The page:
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Claustrophobia is an anxiety disorder that occurs when a person experiences extreme fear or panic when in confined spaces or places. Many believe that claustrophobia is the fear of the small places themselves, when in fact the fear is actually a result of a perceived inability to escape. According to the Anxiety Disorder Association of America, an estimated three to five percent of the general population suffers from claustrophobia.
While knowing what the disorder is, understanding the cause of claustrophobia is not as black and white. One thing is for certain: regardless of the root or origin of the claustrophobia, no one is born with this fear. It must be learned.
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One cause of claustrophobia is a negative experience during childhood. Many children play games such as hide-and-seek, will go “exploring” in closets or under beds, and will make forts from boxes and other materials. A mishap resulting in the child becoming trapped or unable to escape could create a traumatic childhood experience. This experience could lead to the child avoiding placing him or herself in a similar situation where a similar mishap could occur for fear of being trapped again. In this situation, the traumatic experience becomes the cause of claustrophobia.
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Traumatic events that occur later in life can also be the cause of claustrophobia. An unpleasant, fearful or traumatic experience involving confined spaces (such as elevators or small rooms), or situations in which the person feels they can’t escape (such as trapped behind a locked door in a stair well or in the middle of a large crowd) can often trigger a panic attack. When this happens, the response to the experience establishes a connection in the brain linking the situation (being trapped) to anxiety and fear. As a result, this connection often becomes a cause of claustrophobia.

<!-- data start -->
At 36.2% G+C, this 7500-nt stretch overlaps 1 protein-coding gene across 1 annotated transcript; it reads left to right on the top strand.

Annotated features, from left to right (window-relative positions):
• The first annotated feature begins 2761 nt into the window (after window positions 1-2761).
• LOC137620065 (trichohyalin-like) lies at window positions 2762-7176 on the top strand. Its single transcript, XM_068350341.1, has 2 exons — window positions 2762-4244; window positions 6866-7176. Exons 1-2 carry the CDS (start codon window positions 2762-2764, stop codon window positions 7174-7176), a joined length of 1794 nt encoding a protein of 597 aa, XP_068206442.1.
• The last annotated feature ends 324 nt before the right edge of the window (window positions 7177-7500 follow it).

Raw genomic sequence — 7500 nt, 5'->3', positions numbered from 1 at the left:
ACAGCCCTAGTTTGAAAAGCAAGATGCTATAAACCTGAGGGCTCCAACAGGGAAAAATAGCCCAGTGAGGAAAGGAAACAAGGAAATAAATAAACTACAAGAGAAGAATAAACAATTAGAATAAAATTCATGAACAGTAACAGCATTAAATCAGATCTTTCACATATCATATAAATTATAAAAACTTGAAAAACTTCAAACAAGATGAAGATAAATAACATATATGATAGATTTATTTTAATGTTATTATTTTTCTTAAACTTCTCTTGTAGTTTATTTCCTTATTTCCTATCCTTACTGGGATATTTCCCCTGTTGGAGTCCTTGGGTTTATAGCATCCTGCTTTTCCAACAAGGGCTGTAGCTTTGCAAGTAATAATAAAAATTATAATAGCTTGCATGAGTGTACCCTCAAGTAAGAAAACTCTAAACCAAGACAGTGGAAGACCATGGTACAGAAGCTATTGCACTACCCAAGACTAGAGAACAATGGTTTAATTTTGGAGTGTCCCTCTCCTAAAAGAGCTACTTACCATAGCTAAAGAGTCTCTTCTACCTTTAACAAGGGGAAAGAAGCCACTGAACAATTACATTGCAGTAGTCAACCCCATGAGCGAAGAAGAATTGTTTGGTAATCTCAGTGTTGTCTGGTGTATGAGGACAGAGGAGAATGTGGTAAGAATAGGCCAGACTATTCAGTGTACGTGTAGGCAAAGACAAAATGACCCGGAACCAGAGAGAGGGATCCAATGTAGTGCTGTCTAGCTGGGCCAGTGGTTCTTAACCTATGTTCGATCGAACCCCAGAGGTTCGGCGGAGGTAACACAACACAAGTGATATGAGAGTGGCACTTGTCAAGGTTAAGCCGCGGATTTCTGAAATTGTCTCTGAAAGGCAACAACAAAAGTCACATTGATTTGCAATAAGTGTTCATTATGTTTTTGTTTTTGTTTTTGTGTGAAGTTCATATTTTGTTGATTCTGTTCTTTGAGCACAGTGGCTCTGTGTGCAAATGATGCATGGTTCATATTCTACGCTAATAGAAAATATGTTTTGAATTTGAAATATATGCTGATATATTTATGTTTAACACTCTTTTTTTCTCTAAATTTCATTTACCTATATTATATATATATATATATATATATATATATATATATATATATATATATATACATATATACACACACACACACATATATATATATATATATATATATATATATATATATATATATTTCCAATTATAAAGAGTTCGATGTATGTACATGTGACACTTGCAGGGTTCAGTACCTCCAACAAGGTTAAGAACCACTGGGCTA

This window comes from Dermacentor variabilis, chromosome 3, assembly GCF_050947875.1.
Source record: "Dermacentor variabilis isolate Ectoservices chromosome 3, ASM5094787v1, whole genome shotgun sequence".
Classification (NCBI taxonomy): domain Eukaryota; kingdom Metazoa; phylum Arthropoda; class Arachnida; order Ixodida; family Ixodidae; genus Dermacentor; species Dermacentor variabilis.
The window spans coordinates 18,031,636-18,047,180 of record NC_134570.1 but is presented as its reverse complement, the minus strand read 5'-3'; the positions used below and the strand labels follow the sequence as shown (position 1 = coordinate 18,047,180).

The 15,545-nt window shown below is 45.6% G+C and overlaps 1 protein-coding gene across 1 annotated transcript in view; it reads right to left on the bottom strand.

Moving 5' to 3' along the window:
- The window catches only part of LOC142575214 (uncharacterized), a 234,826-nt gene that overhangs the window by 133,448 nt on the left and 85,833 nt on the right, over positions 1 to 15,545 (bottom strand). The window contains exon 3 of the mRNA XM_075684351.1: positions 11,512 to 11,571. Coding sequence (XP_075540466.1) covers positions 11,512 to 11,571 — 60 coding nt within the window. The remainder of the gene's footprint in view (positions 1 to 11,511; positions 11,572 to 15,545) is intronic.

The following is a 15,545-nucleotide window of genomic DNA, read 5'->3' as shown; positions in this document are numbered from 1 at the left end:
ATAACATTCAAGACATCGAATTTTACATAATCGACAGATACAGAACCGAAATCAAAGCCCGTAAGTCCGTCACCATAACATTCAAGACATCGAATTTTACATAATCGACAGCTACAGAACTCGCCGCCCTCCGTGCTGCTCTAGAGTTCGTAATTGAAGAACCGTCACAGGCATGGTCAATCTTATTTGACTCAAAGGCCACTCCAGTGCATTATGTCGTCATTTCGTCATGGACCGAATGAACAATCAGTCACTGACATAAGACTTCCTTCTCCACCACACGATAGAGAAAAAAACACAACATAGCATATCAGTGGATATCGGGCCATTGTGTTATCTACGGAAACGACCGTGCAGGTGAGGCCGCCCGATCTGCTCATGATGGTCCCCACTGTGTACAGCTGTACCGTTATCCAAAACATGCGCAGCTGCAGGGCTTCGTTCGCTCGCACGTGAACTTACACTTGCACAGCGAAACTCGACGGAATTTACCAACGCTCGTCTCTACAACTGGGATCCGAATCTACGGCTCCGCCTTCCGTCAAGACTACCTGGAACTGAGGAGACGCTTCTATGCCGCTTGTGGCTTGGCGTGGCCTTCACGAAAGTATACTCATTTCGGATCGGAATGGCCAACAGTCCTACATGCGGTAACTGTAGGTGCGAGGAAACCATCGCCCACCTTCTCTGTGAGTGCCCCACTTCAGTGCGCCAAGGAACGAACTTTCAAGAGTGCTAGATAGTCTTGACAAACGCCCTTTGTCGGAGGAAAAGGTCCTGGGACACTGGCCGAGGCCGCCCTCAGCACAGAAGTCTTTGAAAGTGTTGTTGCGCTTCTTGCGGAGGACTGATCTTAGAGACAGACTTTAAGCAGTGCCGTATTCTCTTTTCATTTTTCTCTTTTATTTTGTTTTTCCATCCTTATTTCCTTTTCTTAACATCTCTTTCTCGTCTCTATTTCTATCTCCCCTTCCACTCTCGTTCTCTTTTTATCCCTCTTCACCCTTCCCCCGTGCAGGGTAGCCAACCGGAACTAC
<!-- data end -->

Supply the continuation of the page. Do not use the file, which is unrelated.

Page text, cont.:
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For some, the cause of their claustrophobia is a result of a parent or other authority figure who is also claustrophobic. When exposed to a situation, a parent or authority figure may express their fears to a child as an attempt to protect them or keep them from danger.
For example, a mother warns her child to stay out of elevators because she worries that they can crash to the basement, or she removes closet doors to avoid someone being accidentally shut in. The adult is unaware they are passing on their fears and anxiety.
A person who develops claustrophobia due to parental influence may never have previously experienced claustrophobic situations. Instead, they are made aware of the potential consequences of being in those situations which creates their fears and anxiety. These learned fears and anxiety become the cause of claustrophobia.
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Anxiety Disorder Association of America, http://www.adaa.org
American Psychiatric Association, http://www.healthyminds.org